Date   
Re: Post War Stock Cars

mrprksr <mrprksr@...>
 

In the early 60's (I hired PRR in 59) there was a regular spring move of one or
more Stock trains from Texas to the King Ranch in Buck, Pa.....Trains left the
Main at Pomeroy, Pa...East of Parksburg on the branch to Buck.....I remember
these trains as being all T&P and MP cars.....I believe the PRRT&HS had a
special issue on the Pomeroy Branch and the King Stock moves....Larry Mennie




________________________________
From: Bruce F. Smith <@smithbf>
To: "<STMFC@...>" <STMFC@...>
Sent: Wed, May 8, 2013 5:44:27 PM
Subject: Re: [STMFC] Post War Stock Cars


Jack,

I'm not sure what the issue is? We've had the discussion a number of times, and
at least from the PRR perspective, foreign stock cars, including western road
cars, were common on PRR stock trains. Lots of folks have said that it couldn't
be, but the photo evidence is pretty clear. I plan on almost 50% of my stock
car fleet being non-PRR cars, with these distributed between major western roads
and adjoining or connecting eastern roads.
Regards

Bruce

Bruce F. Smith

Auburn, AL

https://www5.vetmed.auburn.edu/~smithbf/

"Some days you are the bug, some days you are the windshield."

__

/ &#92;

__<+--+>________________&#92;__/___ ________________________________

|- ______/ O O &#92;_______ -| | __ __ __ __ __ __ __ __ |

| / 4999 PENNSYLVANIA 4999 &#92; | ||__||__||__||__||__||__||__||__||

|/_____________________________&#92;|_|________________________________|

| O--O &#92;0 0 0 0/ O--O | 0-0-0 0-0-0

On May 8, 2013, at 11:25 AM, Jack Wyatt wrote:

I'm a little late to the discussion, but back around 2001 I posted a picture in
the group's files of a Southern Railway train, Birmingham to Atlanta on June 22,
1946 with had four foreign road stock cars on the head end. If I recall Richard
Hendrickson and maybe some of the group members help me ID the cars - two ATSF,
one T&P, and one MKT. Just so I can't count that as a fluke, I had another
picture from the era of a Santa Fe stock car on the head end of a reefer train
from Chattanooga-Atlanta. If anyone is interested in the details of that one,
I'll have to look through some photos to find it.

There was a slaughter house in Atlanta as well as some others in Georgia. While
the livestock could be breeders, I'm more inclined to think that they were
headed for the kill. Maybe the cattle were sourced from the likes of Ft. Worth
or Kansas City auctions. Or would some ranchers try selling in another market
(consigned to a stock yard rather than a meat packer)? I'm wondering if most of
the operations in Atlanta were slaughtering the local Bessie's for hamburger and
tough roasts, while some livestock for better cuts was sourced from the West.

Thoughts anyone? As things stand now, if I were modeling that time and location,
I would have around a half dozen Western stock cars to choose from. They would
not make their appearance every operating session, but now and then, I would
pull out one or two.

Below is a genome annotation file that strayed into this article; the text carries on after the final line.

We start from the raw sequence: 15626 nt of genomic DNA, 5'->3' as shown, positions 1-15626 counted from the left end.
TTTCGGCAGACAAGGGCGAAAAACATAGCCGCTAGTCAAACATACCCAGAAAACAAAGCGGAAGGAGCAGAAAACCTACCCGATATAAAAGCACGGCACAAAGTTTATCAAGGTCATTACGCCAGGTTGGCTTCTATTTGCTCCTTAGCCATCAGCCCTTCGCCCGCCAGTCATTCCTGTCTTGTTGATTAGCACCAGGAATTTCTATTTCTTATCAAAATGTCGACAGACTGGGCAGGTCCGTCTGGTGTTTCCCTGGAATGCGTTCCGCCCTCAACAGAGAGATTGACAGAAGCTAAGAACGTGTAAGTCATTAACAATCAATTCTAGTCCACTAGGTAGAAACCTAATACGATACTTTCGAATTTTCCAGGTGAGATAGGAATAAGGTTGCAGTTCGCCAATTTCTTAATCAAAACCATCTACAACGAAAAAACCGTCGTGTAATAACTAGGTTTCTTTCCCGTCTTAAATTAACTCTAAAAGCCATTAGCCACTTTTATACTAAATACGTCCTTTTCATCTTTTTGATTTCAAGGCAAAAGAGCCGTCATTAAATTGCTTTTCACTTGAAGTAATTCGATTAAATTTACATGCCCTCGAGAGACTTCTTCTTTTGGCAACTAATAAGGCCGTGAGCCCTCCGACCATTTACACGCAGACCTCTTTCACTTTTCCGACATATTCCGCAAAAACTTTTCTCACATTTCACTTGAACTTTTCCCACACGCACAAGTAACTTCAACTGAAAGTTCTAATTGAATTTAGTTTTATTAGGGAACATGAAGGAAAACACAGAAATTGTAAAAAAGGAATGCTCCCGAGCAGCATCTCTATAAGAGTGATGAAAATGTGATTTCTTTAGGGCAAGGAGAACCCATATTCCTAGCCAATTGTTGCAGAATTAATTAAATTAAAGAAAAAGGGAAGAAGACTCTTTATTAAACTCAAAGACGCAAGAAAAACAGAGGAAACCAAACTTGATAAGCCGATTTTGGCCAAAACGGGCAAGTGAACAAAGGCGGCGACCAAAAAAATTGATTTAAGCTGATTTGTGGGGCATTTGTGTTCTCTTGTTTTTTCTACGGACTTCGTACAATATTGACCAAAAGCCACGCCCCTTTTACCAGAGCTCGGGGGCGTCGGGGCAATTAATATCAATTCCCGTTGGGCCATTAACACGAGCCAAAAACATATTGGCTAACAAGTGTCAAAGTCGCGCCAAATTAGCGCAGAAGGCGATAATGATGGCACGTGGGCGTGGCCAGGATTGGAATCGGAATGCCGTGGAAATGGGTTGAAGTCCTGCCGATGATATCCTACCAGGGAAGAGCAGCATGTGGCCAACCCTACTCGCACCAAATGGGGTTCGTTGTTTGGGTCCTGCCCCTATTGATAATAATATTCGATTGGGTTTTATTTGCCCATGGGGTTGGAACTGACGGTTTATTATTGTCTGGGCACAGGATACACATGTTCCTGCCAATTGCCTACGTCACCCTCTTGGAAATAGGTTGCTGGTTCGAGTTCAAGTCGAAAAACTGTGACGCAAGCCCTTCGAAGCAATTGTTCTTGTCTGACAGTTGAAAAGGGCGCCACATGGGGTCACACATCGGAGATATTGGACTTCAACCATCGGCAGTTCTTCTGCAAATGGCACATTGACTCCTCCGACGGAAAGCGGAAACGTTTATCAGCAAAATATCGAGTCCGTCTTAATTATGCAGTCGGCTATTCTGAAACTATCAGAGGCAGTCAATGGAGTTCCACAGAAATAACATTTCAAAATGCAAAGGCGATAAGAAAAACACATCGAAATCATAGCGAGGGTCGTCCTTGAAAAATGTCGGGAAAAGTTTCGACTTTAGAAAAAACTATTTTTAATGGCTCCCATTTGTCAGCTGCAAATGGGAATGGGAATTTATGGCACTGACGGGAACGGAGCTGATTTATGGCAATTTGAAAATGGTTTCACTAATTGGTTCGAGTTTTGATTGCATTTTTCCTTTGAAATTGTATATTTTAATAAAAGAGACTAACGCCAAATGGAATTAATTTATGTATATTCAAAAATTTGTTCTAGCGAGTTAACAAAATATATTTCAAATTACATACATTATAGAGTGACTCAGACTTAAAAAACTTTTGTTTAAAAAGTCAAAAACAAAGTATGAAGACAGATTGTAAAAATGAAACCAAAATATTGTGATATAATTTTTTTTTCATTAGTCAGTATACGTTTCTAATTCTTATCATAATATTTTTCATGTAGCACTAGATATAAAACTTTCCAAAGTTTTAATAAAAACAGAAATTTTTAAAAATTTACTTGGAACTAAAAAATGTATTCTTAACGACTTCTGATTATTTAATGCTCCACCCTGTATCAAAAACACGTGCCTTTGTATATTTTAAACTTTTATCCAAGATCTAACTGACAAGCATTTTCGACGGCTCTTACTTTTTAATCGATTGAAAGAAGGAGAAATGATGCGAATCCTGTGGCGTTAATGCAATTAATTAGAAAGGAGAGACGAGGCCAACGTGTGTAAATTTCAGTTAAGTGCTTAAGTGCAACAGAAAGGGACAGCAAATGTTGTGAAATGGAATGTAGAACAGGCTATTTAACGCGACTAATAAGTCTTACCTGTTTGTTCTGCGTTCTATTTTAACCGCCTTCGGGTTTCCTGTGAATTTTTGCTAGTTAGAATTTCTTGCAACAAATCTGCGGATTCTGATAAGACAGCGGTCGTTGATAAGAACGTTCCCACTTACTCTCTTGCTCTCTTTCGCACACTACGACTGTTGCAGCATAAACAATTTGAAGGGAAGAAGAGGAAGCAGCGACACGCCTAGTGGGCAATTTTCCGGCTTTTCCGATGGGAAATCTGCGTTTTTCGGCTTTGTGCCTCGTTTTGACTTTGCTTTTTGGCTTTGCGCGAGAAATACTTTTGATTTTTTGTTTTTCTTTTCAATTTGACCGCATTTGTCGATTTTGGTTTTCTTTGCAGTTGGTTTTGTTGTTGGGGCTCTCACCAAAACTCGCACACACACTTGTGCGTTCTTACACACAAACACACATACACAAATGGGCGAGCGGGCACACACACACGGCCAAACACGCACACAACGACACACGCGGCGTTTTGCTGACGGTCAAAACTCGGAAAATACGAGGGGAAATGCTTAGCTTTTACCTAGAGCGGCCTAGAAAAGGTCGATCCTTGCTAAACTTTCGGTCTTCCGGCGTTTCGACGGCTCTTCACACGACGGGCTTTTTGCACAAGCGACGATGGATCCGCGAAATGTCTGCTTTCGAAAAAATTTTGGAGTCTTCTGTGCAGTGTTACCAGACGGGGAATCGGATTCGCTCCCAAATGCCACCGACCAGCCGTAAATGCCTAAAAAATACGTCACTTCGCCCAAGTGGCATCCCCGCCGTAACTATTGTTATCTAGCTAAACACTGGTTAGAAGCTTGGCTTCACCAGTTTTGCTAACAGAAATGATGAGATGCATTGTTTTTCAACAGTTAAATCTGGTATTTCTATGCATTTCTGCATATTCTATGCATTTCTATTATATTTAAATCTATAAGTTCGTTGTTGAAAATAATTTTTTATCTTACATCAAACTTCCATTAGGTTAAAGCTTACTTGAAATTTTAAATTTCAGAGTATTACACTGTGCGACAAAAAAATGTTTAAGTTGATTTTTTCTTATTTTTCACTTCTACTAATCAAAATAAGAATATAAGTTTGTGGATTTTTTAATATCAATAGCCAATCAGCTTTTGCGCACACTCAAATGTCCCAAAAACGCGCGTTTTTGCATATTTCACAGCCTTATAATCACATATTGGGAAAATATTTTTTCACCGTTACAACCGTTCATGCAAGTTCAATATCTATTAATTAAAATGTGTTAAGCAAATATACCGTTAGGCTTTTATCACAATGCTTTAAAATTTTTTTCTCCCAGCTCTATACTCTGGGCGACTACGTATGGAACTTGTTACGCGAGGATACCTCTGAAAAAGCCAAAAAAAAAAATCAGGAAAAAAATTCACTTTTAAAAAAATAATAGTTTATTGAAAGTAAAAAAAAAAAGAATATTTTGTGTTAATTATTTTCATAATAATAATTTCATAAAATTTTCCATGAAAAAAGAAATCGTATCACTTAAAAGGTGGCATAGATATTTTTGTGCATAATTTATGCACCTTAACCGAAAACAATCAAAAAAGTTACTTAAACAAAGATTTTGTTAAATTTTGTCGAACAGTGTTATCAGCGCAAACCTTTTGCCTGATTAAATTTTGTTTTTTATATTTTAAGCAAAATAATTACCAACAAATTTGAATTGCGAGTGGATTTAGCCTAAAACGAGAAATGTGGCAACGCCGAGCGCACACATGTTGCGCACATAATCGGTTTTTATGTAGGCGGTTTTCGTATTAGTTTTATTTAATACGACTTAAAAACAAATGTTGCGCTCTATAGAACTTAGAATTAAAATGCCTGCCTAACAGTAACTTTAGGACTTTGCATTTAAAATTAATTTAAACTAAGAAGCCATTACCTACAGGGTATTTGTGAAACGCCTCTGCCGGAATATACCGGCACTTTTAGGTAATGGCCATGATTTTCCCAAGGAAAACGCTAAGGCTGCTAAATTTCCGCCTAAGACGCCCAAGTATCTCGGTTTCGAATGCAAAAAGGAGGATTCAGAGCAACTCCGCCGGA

Jack Wyatt

[Non-text portions of this message have been removed]




[Non-text portions of this message have been removed]

Re: Post War Stock Cars

caboose9792@...
 

Ray said it didn't happen until after the 1960's. One of you is wrong. Ray
says"

Hi Mark,

What you're describing didn't really start happening until outside of the
scope of this list, and was done by the packers partly to break unions,
and partly and to get rid of rail shipment rates and reefers in general.
Trucks killed livestock movements, Ike's highways killed reefers, and the
railroads themselves killed customer relations (some time around the 1850s).
Streamlining the supply chain by eliminating the railroads as an intermediary
was a dream of MANY shippers since the invention of the internal combustion
engine.

And the IC ran steam until 1960; their stock car fleet started dropping in
the 1930s, specifically because of RATES: it cost just as much to ship
live animals from Dubuque to New Jersey as it did to ship sausages or hams,
and it was far less of a pain to ship processed meat products that far. The IC
did run one of the larger stock car fleets past WWII to cover feedlot
movements and the dwindling amount of hog rail movements from central and
southern Illinois.

Regards,
Ray Breyer
Elgin, IL "

Unless the Elgin watch company somehow ripped a whole in the space time
continuum, there is a big difference between 1880s and the 1960s. Would one
of you clarify who is wrong?

Mark Rickert

In a message dated 5/6/2013 12:19:57 P.M. Central Daylight Time,
thompson@... writes:

Mark Rickert wrote:
That's why the invented the reefer. The packers could Slaughter the meat
out west and just ship the valuable parts and no 28 hour rule to worry
about. It seemed the IC stock car fleet dropped about as fast if not faster
than the steam locomotive fleet as the loading switched off "on the hoof" to
"on the hook".

Good summary, Mark, except this happened in the 1880s, led by Gustavus
Swift and his colleagues.

Tony Thompson Editor, Signature Press, Berkeley, CA

Re: Post War Stock Cars

caboose9792@...
 

Since this group is for ACCURATE information, I present the following
rebuttal. At the risk of ticking off the moderators, I am presenting not as a
flame just a statement of facts unless an opinion based on facts is stated
as such.

Thank You.

In a message dated 5/5/2013 10:38:49 A.M. Central Daylight Time,
rtbsvrr69@... writes:

Hi Mark,

What you're describing didn't really start happening until outside of the
scope of this list,
It started around the 1920's with the paved roads Dairy products were the
first victims but look at how long the last of the milk tank cars lasted on
the national system. Anyhow reread mypost.

and was done by the packers partly to break unions, and partly and to
get rid of rail shipment rates and reefers in general. Trucks killed
livestock movements, Ike's highways killed reefers, and the railroads themselves
killed customer relations (some time around the 1850s). Streamlining the
supply chain by eliminating the railroads as an intermediary was a dream of
MANY shippers since the invention of the internal combustion engine.

And the IC ran steam until 1960; their stock car fleet started dropping in
the 1930s, specifically because of RATES:

IC stated getting rid of steam in the 1920's and the stock car numbers
as you mentioned didn't drop off until the 1930's. The IC was mostly